Chloe green gives us her perspective of what 'Strategic HR' has meant for her since she started working in HR, four years ago...
For about a year it really frustrated me that I was not able to find a definition that I could relate to or that felt meaningful to me…’what does it mean to be strategic?’, ‘what should I be doing to be seen as a strategic HR Partner?’. It wasn’t until 3 months into my first HR business partnering role that I started to form my own ideas of what ‘strategic HR’ meant and to be frank, I think there is no one recipe for success in this area. So much of what ‘strategic HR’ looks and feels like is dependent on the needs of your business.
The strategy will look different, depending on the size, shape, industry and even sometimes within a business (depending on whether it’s an operational or corporate function you are partnering). Therefore, I am starting to hone my own ‘strategy’ both for understanding what ‘strategic HR’ will look like for my client group but also which ensures the buy-in of the business:
When you first join:
- Invest time and effort upfront in getting to know your business really well. Go and spend time shadowing the team and get to know the real jobs people do and what they like and dislike. When you’re new you have license to ask these questions!
- Get to know who the influencers are. I have found that these are very rarely just the most senior people in the client group, so have an open mind.
- Have some killer questions in your back pocket which will help you get to the point of what’s really important to them: what does great performance look like to you and your stakeholders/ what is worrying you about the function at the moment/how happy do you think people are in their jobs?
- Depending on the resistance you face to operate in the strategic space, I find that looking for quick, small wins is very helpful. It can be as little as asking who they consider to be the successor for the known retiree next year or noticing a particular learning gap you have heard mentioned and presenting your thoughts on closing it. These are subtle indicators that you are thinking outside of the transactional box and about the future of the business.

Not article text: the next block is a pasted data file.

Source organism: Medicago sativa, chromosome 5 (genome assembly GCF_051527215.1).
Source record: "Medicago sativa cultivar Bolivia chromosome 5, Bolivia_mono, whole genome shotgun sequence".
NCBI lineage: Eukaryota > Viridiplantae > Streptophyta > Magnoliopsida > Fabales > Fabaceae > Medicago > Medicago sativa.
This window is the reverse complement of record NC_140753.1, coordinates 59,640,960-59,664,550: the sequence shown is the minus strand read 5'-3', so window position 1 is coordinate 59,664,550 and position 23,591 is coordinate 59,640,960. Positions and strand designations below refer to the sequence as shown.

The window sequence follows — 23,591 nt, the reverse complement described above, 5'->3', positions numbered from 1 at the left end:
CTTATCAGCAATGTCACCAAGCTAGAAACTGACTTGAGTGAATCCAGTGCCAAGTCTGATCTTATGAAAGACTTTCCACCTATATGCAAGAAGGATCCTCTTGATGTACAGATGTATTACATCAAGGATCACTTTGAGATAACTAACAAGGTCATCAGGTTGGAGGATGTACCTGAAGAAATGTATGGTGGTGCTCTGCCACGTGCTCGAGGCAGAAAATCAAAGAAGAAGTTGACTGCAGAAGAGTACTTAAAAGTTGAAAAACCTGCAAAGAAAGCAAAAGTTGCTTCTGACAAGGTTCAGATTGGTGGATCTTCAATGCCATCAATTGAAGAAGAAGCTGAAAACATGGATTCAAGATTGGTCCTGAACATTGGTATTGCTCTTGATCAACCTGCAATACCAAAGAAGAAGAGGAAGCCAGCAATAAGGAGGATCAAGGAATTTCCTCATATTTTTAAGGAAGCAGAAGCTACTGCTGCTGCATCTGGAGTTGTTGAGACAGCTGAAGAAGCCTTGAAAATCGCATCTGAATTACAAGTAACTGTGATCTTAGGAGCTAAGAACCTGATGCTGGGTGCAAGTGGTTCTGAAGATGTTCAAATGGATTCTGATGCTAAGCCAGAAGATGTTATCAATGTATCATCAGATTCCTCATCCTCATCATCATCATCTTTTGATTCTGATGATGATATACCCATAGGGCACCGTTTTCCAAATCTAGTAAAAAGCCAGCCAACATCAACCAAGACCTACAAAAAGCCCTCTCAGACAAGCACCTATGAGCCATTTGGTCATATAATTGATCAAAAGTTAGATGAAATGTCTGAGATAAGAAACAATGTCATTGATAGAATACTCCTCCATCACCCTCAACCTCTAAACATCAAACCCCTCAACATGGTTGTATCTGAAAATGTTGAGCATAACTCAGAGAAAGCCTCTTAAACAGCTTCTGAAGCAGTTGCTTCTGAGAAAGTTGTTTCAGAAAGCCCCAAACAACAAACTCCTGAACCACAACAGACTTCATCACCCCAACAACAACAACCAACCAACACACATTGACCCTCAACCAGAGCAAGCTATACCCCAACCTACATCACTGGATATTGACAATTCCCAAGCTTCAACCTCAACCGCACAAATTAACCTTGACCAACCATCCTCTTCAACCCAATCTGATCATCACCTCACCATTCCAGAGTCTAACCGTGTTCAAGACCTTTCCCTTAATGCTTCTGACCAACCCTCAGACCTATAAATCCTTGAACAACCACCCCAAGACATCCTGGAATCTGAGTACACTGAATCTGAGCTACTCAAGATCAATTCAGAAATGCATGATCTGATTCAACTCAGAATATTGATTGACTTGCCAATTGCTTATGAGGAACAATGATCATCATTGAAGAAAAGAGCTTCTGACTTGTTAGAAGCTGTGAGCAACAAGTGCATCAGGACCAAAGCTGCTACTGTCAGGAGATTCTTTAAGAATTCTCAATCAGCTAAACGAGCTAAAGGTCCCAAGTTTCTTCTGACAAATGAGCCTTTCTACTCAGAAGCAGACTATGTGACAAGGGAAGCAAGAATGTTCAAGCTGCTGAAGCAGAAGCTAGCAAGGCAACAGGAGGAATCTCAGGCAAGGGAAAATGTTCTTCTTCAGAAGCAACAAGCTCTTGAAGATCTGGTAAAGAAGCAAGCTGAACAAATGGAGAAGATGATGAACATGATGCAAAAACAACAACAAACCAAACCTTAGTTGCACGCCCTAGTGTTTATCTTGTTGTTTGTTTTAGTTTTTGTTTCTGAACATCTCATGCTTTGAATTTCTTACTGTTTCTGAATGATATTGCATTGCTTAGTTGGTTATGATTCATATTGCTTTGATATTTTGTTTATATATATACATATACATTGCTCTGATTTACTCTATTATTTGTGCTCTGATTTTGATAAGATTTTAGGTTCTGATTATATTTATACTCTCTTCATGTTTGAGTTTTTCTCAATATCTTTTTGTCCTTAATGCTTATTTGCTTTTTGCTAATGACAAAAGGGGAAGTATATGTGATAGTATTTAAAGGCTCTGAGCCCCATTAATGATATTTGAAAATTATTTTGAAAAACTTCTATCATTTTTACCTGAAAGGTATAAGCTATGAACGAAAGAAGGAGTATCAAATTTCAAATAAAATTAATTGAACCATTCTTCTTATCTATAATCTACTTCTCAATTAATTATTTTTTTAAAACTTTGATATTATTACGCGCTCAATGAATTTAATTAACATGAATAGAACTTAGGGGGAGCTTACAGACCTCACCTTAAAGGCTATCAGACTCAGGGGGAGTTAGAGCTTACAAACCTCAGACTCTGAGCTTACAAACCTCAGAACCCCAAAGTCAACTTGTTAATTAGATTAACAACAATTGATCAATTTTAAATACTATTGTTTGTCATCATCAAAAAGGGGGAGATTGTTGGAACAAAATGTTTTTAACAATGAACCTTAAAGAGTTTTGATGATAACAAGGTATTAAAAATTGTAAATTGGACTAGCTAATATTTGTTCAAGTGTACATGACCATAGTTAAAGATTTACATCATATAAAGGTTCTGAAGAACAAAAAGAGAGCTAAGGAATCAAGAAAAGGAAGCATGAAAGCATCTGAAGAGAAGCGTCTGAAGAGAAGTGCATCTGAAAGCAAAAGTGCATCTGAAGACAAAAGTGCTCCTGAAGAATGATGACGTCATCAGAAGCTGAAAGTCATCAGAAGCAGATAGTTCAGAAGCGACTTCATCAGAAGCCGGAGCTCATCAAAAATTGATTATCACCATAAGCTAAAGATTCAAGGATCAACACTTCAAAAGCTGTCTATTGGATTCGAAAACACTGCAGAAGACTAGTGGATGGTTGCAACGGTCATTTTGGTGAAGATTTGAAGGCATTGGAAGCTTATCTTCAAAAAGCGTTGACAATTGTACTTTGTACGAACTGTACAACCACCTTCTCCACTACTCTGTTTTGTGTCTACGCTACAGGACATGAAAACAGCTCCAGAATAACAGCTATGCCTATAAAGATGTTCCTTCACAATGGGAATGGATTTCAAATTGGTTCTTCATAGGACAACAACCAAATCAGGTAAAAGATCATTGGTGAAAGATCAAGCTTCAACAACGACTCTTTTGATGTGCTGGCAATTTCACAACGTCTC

- Consistently demonstrate that you are speaking with and know the people in the function. Be the person that can tell leaders helpful things about their team that they did not know.
- Think about ways to support them in dealing with their biggest headache. I have found that if, without being asked, you show that you both know what is keeping the business leaders awake at night and that you have a thoughtful plan of how you can support them with this then you will start to be viewed as a member of the team who is delivering on business strategy… It just so happens that the lever you pull to make this happen is your people skills.
- And let’s face it – when presented with a gnarly (and probably quite scary to them) HR issue, ‘strategic’ pretty much goes out of the window. Your business will need a knowledgeable, professional and in-control HR partner who is comfortable with this tactical work. Don’t be afraid to roll your sleeves up and get stuck in!
As I highlighted at the outset, I am just four years into my HR career and these thoughts are evolving as I work with new client groups in different businesses. It would be great to hear the thoughts of others attending the Successful HR Business Partnering Conference on their secrets to gaining buy-in for strategic HR!
“Disclaimer: The views expressed in this blog are Chloe Green’s personal opinion and do not represent the views of the author’s company or Symposium Events”